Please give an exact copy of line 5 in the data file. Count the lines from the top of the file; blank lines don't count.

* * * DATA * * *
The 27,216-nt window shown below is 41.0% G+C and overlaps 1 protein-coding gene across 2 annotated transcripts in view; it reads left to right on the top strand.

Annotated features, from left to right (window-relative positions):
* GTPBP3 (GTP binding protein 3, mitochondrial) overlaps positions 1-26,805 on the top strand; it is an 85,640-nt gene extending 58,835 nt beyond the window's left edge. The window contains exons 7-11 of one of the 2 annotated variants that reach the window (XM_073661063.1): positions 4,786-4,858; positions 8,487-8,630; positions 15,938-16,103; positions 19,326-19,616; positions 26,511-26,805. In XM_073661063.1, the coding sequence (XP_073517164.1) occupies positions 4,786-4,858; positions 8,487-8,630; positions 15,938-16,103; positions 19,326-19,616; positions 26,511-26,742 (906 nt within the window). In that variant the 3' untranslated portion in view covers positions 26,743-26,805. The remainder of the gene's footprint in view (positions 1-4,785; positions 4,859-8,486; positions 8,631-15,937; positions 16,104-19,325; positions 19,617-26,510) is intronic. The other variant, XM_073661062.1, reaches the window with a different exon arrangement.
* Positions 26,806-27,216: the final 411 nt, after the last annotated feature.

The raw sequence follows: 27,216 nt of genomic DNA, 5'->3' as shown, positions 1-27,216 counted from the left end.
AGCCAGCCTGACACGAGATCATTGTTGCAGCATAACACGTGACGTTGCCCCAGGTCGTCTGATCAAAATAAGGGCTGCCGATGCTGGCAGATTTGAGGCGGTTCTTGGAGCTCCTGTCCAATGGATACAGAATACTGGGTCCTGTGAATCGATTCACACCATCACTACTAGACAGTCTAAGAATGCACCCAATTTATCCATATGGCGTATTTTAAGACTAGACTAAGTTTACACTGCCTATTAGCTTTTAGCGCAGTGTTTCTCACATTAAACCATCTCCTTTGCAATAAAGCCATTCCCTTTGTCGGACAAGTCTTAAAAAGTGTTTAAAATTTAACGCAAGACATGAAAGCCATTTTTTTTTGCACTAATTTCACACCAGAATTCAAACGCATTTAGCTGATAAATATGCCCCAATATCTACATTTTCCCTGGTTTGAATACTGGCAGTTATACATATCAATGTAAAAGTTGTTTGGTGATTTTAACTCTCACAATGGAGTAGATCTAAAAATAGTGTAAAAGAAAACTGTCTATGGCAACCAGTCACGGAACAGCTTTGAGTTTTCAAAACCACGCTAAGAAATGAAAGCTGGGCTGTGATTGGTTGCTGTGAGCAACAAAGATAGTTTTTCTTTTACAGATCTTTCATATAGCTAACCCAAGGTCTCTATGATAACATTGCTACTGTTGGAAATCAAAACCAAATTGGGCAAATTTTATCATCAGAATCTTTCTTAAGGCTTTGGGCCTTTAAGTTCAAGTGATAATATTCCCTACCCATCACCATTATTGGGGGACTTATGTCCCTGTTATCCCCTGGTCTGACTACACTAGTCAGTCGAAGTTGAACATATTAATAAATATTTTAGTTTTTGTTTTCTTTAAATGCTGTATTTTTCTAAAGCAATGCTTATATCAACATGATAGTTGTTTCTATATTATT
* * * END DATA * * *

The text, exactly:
The raw sequence follows: 27,216 nt of genomic DNA, 5'->3' as shown, positions 1-27,216 counted from the left end.